(Editor’s note: Rosemarie was one of the first people I met when I studied overseas two years ago, and she and I have remained in pretty good contact since then. She’s going to become a regular contributor to the blog (since I’m a pretty persuasive person like that), and she’ll provide not only international flair but also another voice! 🙂 )
First of all, a big thanks to Amy for letting me throw in some little-known history into the mix – As much as I could write about my favourite significant individuals, I thought it’d be fun to try inspiring/educating/vaguely instilling knowledge of a tiny village instead!
I hope that this will be the start of a nice transatlantic blogging relationship as Amy writes the odd history (or if she chooses non-history for a change) post on my own blog. (Which is not quite as focused as Amy’s)
I met Amy when she was doing her stint at Lancaster University, through the History Society. I’m a year ahead of her, but we were doing more or less the same course. Cause we’re awesome.
For those of you that still don’t know, the end of the 15th century heralded a series of turbulent religious changes in Europe. Whilst my speciality is really the English Reformation – and I guess, the Lutheran Reformation in ”Germany” – I have chosen to research a little religious group – a sect, if you will – that resided in a inconsequential village about 10 minutes drive from my house.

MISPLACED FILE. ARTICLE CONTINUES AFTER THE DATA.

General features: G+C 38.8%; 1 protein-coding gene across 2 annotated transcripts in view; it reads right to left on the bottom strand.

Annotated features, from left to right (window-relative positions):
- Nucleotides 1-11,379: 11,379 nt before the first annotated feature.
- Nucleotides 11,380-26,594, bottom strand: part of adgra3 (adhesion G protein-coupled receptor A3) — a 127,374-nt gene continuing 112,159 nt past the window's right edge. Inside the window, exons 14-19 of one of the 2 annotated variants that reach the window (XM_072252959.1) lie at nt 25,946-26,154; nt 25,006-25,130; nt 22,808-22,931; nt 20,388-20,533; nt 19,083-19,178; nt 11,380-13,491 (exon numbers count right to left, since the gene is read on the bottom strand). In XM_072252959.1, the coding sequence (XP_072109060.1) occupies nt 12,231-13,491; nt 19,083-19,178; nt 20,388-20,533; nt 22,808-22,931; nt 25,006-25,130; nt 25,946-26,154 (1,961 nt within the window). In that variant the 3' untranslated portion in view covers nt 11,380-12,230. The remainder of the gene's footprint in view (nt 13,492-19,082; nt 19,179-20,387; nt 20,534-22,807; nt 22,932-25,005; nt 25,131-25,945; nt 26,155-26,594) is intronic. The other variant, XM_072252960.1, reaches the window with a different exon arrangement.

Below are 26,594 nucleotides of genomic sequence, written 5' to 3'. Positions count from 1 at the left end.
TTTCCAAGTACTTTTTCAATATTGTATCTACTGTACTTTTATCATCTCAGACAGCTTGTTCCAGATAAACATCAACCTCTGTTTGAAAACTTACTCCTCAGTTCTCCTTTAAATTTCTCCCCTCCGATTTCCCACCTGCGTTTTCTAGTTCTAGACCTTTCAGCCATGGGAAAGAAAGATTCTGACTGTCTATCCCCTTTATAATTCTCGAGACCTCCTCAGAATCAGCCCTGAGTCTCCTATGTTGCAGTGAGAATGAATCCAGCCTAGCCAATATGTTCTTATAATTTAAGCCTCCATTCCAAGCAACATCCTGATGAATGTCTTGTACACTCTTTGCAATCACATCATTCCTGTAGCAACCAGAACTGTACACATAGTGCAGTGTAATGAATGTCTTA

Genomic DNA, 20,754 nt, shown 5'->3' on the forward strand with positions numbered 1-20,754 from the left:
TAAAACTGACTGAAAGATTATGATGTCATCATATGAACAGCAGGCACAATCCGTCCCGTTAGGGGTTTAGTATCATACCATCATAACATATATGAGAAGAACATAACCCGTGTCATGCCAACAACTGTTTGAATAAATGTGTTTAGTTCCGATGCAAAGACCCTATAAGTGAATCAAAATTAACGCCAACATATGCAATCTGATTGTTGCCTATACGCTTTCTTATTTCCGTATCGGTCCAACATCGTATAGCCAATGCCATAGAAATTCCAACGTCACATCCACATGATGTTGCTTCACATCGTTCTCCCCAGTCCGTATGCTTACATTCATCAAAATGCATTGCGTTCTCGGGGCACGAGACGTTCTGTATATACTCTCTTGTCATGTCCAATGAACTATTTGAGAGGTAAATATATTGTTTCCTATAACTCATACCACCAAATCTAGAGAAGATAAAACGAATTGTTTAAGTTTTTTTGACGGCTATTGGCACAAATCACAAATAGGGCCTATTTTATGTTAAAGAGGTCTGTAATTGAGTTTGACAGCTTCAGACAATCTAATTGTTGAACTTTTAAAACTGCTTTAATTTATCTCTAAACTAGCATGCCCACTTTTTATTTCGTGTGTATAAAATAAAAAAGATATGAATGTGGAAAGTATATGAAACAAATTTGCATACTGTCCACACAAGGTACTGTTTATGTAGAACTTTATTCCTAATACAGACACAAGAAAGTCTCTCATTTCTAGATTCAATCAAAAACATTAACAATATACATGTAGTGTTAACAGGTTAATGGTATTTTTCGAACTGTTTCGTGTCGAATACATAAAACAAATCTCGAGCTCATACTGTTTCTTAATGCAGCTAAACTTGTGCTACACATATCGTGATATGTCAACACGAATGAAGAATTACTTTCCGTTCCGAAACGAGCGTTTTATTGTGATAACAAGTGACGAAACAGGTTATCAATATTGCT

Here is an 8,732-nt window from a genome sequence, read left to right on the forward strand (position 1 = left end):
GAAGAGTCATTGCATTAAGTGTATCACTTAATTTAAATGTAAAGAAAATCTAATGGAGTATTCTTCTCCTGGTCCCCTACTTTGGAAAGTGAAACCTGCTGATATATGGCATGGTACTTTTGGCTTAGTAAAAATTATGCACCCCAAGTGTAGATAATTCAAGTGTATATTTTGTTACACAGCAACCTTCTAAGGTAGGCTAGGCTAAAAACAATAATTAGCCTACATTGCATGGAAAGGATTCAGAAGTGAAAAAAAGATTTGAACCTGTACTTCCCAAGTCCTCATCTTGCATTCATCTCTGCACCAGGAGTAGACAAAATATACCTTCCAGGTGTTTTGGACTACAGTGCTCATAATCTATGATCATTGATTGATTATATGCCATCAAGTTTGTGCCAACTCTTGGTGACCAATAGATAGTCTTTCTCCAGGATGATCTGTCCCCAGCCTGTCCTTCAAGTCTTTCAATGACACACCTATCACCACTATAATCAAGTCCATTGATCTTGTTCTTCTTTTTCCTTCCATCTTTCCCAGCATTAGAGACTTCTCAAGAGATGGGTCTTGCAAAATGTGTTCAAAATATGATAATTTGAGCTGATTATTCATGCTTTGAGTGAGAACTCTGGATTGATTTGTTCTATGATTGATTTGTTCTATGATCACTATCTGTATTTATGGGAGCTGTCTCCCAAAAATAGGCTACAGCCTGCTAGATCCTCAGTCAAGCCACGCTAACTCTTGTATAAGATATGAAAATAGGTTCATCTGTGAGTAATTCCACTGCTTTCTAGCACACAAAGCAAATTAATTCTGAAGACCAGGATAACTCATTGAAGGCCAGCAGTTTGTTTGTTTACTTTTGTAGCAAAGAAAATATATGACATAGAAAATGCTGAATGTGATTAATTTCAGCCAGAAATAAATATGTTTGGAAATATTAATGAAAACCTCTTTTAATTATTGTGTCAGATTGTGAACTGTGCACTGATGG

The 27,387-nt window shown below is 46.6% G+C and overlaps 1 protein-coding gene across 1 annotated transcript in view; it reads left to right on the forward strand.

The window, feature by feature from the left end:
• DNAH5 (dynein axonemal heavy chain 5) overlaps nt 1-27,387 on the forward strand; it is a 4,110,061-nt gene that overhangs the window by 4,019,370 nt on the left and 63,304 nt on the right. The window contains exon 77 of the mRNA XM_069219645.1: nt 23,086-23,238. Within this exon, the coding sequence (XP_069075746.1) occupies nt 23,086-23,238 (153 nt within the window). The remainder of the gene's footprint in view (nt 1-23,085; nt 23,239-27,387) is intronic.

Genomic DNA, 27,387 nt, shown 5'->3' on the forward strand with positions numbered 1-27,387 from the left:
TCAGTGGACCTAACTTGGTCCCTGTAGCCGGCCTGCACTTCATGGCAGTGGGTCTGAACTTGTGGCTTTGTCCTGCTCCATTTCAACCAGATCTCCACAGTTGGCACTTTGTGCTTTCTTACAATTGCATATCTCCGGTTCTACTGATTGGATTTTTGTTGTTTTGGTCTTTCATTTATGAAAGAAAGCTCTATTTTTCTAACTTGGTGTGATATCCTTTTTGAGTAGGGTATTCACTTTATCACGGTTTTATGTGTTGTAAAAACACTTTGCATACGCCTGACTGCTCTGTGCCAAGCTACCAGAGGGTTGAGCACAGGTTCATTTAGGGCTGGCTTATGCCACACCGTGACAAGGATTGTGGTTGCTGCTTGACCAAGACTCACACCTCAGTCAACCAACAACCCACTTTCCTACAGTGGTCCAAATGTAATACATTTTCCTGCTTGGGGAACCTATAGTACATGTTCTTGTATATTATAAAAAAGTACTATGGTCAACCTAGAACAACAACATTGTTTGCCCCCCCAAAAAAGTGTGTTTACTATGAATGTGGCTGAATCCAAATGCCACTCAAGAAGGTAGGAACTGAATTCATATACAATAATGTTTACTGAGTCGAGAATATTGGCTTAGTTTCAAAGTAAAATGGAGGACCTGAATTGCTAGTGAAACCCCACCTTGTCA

History happening in small villages of East Anglia and surviving records to tell the tale? Surely not! Hell, I’m willing to wager that most of Amy’s readers don’t even know what or where ‘East Anglia’ is! And that’s ok. I’m going to be giving background to this stuff.
East Anglia is the Eastern corner of England. If you look at a map, it begins roughly around 2 hours drive to the right of London – encompassing Cambridgeshire, Norfolk and Suffolk. Wikipedia might argue that Cambridgeshire isn’t in East Anglia, but frankly, Wikipedia, the BBC weather reports beg to differ!
East Anglia is place foreigners like to invade – it’s got a big coast line (hell, Great Britain is one big coast line!), it’s flat, and it’s full of docile little patches of civilisation. It was largely bog-land, and generally susceptible to experiencing the worst of religious, social and economic change. It’s closest to London, after all.
In East Anglia, about 20 minutes’ drive from Cambridge, there is a very small village called Balsham. It is here on the map:
In 1010, the entire village was destroyed by Viking raiders (those guys loved to visit) and according to the village sign, there was only one survivor, who was hiding in the Parish church.
For those of you interested, the oldest part of the church left is from the 13th century, with additions dating from the 14th and 15th centuries. There are quite a few old churches like these dotted around the extreme rural countryside of Britain, which is pretty cool, if you are into old buildings.
Since I’m here, I might as well plug my blog entry on the church and church paintings of another village nearby, Bartlow, which has Norman hills and an old church and stuff.